Doctor Pande took a deep breath and started, “As per the post mortem rules, I did an external as well as internal examination of the body. In case of the external examination, I looked out for any marks, scars, etc. I found that Lara’s right hand’s wrist had marks, which indicates that someone had held her down or tied her up.”
There was a commotion in the courtroom on hearing this statement. Justice Kumar banged his gravel on the table and said, “The court may please remain quiet. I need some discipline for the proceedings to continue.”
Immediately, people hushed up and the doctor continued. “Lara’s internal examination showed that all organs were normal. In other words, none were diseased. Overall Lara was in good health at the time of her death. The examination of her brain showed that the excessive intake of the sleeping pills had resulted in an arrest to her respiratory system resulting in brain haemorrhage.”
Advocate Nikam, who appeared to be listening intently then asked, “Anything else, Doctor Pande?”
“Yes. What was most disquieting was that on the back of Lara’s head, there was a bump, which indicates that either she had fallen on her head or someone had hit her on her head.”
Again there was an uproar in court. Justice Kumar loudly banged his gravel and exclaimed, “Quiet please.”
When people calmed down, he addressed Advocate Nikam, “Please continue.”
“Anything else Doctor Pande?”
“No, that’s all.”
“Your witness,” said Advocate Nikam addressing Advocate Carvalho.
Advocate Carvalho looked distinctly pale but got up and purposefully strode towards the witness stand.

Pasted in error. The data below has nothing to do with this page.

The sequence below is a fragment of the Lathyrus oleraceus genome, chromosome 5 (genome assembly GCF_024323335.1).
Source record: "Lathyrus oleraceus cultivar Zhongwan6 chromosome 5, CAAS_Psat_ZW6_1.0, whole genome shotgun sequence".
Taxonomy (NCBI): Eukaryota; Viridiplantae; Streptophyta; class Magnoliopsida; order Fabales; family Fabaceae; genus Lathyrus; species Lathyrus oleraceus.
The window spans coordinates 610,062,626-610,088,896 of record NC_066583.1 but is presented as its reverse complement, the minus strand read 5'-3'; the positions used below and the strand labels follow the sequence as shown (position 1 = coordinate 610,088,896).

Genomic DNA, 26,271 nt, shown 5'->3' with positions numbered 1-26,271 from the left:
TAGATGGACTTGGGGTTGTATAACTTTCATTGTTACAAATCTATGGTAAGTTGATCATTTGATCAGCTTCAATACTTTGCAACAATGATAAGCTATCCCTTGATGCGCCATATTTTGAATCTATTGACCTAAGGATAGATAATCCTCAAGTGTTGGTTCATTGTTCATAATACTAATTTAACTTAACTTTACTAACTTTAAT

Advocate Carvalho looked at Doctor Pande and said, “Doctor Pande, am I correct when I state that you have been pulled up by the police authorities in an earlier case for incorrect post mortem results?”
“Doctor Pande, please answer without giving an explanations.”
Doctor Pande repeated hesitantly, “Yes.”
“When did this happen, Doctor Pande?”
“A few months back.”
“Can I state that you could also have made errors in Lara Malik’s case?”
“Objection, your honour. The counsel is putting words in the witness’ mouth.” Advocate Nikam looked upset.
Advocate Carvalho rephrased his question. “What is the average percentage of errors that could arise in post mortem analysis, Doctor?”
“About 50 percent.”
“That’s all your honour. Your witness.” Saying this Advocate Carvalho returned to his seat.
Advocate Nikam rose and quickly walked up to the witness stand and asked, “Doctor Pande, what was the outcome of the case where it was alleged that you have given an erroneous post mortem report?”
“The defendant had used some goons to replace the post mortem report that I had submitted with another one.”
Advocate Nikam deliberately turned to Advocate Carvalho and Justice Kumar as if to say, ‘I told you so.’
He turned back to Doctor Pande and said, “Doctor, in your years of practice as a post mortem specialist, what has been your success rate?”